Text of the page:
Yesterday I took the one who was already here to an Asian market in town, and she was really happy to see that she'd be able to get some familiar foods (even familiar brands) here.

It's always cool to think about seeing something through different eyes. For example, Goodwill has great used stuff. But it also has stuff that makes me deeply wonder who would have ever bought this tchotcke (sp?) in the first place. You KNOW someone thought that little decorative knick-knack was perfect at one time, but you have no idea why. That's how I feel about a lot of the little decorative stuff at thrift type shops or sales. I guess folks will buy just about anything?

Later, we're going to get some vanilla ice cream and I'll introduce them to just why I was so enthusiastic about picking all those raspberries!

Thursday, August 19, 2010

Rising Blood Pressure

I went to campus today to get a book that I may need to read at some point, and so I walked by where "they" are putting in a new parking lot. The lot will replace a small part of the parking being lost to where we're putting a new building (our first in lo these many years). But it won't replace much of the parking, just the metered parking (short term for folks who don't have any permit).

We have two non-student sorts of parking permits on campus, the regular folks and the OMG I have to be able to park permits. The OMG permits are supposed to be reserved for folks whose work includes doing off-campus stuff so that they need to be able to get parking on campus at whatever time. For example, people who supervise student teachers need to be able to park when they return. The rest of us can just get to campus early and not leave until late. At least that's the thinking.

The OMG permits are set up for specific lots, and there's a reserved place in each lot for each permit holder. They also cost more, though the cost of the regular folks' permit has doubled since I came. (No, my paycheck hasn't doubled. Hmmm.)

"They" have decided to double the OMG permit places in the lot where I park; between that and the regular folks displaced by the construction from their usual parking places, we'll be extra crowded. Not to worry, though, "they" tell us, because you can always park in an away lot. It's only a couple blocks more to walk. And that's true.

But, you know, I'm willing to bet that "they" will have OMG permits and be parking in the lot near my building.

In the past, to be pretty darned sure of getting a space in the parking lot near my building, I had to be on campus by 8am. I'm guessing this next year is going to see a lot more early arrival.

Here's the thing. Yes, it's only a couple more blocks to walk. But that's a couple more blocks when it's 10F and there's ice, and I have the Riverside Chaucer to carry along with a set of 30 papers.

That and, I'll admit it here: I'm a Californian. I didn't teeth on a silver spoon; I teethed on car keys. I'm at least a third generation Californian through every grandparent, and a fourth or fifth through a couple. (So when I complain about winter, you have to realize that my ancestors hit the east coast of the US and headed west until they could go no further because there was water. And rip tides. If it weren't for the rip tides, I could have been born on the Farallons. Not really, but you get the idea.)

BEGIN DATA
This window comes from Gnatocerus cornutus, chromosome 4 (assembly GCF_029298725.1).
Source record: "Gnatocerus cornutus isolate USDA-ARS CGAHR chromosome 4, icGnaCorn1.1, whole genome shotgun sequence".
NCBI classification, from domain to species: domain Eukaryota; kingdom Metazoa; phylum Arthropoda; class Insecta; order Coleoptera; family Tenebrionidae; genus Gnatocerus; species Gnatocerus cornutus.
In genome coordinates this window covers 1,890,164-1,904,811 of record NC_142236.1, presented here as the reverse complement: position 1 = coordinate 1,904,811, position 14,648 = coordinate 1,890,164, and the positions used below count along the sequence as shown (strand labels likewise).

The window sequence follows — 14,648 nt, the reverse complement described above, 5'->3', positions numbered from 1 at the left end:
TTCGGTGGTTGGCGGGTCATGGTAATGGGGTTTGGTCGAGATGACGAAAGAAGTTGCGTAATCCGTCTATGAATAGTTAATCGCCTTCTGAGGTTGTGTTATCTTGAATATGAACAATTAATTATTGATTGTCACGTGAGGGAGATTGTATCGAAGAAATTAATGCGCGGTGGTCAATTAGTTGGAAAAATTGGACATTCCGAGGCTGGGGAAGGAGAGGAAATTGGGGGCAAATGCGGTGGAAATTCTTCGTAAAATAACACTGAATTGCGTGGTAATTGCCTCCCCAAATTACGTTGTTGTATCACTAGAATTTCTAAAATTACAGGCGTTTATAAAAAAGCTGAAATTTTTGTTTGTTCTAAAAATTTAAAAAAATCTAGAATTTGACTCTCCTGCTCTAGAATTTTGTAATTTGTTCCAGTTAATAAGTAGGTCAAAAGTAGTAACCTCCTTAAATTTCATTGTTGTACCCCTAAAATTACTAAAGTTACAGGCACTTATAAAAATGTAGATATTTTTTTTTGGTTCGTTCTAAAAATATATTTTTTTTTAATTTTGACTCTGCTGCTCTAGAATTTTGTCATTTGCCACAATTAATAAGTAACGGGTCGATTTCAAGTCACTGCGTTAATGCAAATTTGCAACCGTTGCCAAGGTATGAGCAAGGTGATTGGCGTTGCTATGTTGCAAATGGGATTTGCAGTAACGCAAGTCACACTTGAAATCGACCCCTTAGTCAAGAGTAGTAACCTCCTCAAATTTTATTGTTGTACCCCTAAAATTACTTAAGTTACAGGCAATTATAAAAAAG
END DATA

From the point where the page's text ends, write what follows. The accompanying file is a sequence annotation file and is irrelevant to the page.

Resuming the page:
You know that scene in the Steve Martin movie about LA where he drives his car to visit the house next door? That's just logical to me. I see nothing wrong with that. But walking when you're in the suburbs? Bleargh. Double Bleargh. (I have no problem walking in Japan or in a big city, or riding my bike in the middle of no where. Everywhere else, I drive.

There I was, walking to and from the library, and getting increasingly cranky about the idea of walking. (I know: it's not about logic.)

I want to go into a meeting next week where the administrator of the moment asks us to make suggestions about how to make things better, and I want to suggest that all administrators should have their OMG spots in the away lot. But you know that won't happen.

But what I really need to do is just not go to some of those meetings next week.

I need to not go to the meeting where I'll stare at the deer ass on the wall and think about the sexist jokes about violence against women.

I need to not go to the meeting where the headmaster will thank all the local bigshots for supporting his favorite sport and tell us how wonderful his wife is as a [sport] mom, because that's the best thing ever for a woman to do, be a [sport] mom.

I need to not go to the meeting where the crazy administrator will unload on us for being "local yokels."

I need to not go to the meeting where the administrator who makes decisions with his buds on his porch drinking single malt scotch will hold forth about how wonderful it is that we've all taken a 3% paycut.

I need some good excuses, folks.

I will go to the meeting where we try to decide about departmental searches. And I'll go to other meetings where useful decisions might be made or information shared.

But this year, I need to skip things that don't contribute to my doing a better job or being happier.

I need some good excuses, folks, because I could feel my blood pressure rising.

Wednesday, August 18, 2010

Links I Like

Remember in the stone ages of blogging, when people would share links to things they were reading that they liked? And then, after a while, people don't do that much. (Me, included.)

These are worth looking at! If you've found something really good recently, please share.

Brilliantly funny: Hyperbole and a Half - You know how some people just hit your funny bone? Allie hits my funny bone just right. I especially like her bicycle post! If you read back, you get to watch her style develop.